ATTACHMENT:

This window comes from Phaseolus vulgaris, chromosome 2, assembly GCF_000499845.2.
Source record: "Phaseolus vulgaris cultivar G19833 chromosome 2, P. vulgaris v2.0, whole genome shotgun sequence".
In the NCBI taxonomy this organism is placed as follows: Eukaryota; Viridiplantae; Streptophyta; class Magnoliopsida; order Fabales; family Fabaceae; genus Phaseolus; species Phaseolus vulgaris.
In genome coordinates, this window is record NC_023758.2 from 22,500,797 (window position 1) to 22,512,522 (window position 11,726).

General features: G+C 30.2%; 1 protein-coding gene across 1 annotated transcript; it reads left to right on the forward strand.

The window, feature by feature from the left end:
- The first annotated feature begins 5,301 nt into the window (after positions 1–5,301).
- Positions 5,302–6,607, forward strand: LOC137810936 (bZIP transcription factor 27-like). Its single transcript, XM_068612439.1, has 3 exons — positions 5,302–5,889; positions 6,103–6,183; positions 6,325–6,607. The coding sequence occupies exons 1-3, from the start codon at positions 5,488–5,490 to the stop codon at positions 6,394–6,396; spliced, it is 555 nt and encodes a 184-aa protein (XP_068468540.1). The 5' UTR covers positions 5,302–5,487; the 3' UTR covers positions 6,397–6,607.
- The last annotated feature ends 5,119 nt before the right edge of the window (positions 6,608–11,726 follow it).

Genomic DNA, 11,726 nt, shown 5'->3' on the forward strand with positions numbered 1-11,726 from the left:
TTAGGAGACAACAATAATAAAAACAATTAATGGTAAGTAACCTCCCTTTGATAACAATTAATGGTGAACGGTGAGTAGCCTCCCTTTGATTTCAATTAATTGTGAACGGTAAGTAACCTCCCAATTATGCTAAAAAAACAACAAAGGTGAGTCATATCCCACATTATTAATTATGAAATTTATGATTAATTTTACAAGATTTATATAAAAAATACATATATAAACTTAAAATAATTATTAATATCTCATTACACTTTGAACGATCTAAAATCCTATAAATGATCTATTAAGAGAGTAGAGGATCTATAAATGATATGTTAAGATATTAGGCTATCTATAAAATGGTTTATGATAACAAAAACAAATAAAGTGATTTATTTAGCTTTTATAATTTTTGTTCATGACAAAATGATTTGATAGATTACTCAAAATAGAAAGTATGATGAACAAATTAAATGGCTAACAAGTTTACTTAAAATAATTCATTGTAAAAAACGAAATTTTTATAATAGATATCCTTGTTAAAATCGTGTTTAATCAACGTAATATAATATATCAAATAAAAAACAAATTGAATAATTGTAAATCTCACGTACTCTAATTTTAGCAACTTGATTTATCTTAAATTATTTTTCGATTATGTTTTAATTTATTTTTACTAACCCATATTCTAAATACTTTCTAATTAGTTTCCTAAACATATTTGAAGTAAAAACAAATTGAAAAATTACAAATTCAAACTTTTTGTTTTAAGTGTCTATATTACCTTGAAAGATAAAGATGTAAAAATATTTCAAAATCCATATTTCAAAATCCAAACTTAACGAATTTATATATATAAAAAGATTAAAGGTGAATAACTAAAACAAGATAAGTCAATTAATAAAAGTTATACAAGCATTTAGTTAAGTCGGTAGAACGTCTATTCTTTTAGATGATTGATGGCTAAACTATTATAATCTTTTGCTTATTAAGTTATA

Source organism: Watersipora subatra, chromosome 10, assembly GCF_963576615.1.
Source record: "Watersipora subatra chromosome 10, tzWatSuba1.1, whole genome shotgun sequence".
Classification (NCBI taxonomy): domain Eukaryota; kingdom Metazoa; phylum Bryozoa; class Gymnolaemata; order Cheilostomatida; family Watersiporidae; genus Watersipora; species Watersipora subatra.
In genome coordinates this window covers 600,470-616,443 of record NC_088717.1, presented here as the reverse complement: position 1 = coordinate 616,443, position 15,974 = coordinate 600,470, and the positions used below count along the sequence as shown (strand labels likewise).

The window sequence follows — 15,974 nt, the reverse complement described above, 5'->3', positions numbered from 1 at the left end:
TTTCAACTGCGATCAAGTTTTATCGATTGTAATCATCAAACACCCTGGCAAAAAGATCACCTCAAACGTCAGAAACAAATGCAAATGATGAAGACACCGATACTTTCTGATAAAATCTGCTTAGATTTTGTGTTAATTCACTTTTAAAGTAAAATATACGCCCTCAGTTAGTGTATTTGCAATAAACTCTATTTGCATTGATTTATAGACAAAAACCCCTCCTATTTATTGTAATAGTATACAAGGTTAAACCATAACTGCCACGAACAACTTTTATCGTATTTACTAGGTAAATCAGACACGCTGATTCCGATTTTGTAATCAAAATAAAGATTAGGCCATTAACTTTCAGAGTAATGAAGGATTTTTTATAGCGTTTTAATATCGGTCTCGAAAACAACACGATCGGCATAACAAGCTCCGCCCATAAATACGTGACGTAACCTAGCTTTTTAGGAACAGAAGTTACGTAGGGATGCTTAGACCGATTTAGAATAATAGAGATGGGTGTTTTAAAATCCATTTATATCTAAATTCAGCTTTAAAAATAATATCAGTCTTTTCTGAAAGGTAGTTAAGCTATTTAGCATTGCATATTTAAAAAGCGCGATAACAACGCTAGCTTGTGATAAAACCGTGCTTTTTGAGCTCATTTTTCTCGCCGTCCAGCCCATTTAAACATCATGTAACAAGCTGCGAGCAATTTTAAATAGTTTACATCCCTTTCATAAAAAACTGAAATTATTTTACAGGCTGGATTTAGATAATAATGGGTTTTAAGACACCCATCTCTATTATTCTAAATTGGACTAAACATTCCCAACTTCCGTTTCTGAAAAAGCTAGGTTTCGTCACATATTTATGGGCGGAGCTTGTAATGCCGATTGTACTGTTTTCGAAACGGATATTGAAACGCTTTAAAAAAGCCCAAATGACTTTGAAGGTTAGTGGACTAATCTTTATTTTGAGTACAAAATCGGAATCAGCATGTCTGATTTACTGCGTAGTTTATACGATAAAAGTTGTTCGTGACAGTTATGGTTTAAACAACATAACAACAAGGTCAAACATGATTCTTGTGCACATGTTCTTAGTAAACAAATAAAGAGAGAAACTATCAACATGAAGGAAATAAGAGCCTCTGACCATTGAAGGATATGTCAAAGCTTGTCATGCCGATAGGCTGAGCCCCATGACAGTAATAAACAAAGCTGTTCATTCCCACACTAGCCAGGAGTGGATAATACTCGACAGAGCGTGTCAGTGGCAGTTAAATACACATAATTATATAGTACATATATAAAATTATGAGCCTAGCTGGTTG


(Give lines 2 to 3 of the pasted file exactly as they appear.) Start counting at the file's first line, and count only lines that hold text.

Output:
Source record: "Phaseolus vulgaris cultivar G19833 chromosome 2, P. vulgaris v2.0, whole genome shotgun sequence".
In the NCBI taxonomy this organism is placed as follows: Eukaryota; Viridiplantae; Streptophyta; class Magnoliopsida; order Fabales; family Fabaceae; genus Phaseolus; species Phaseolus vulgaris.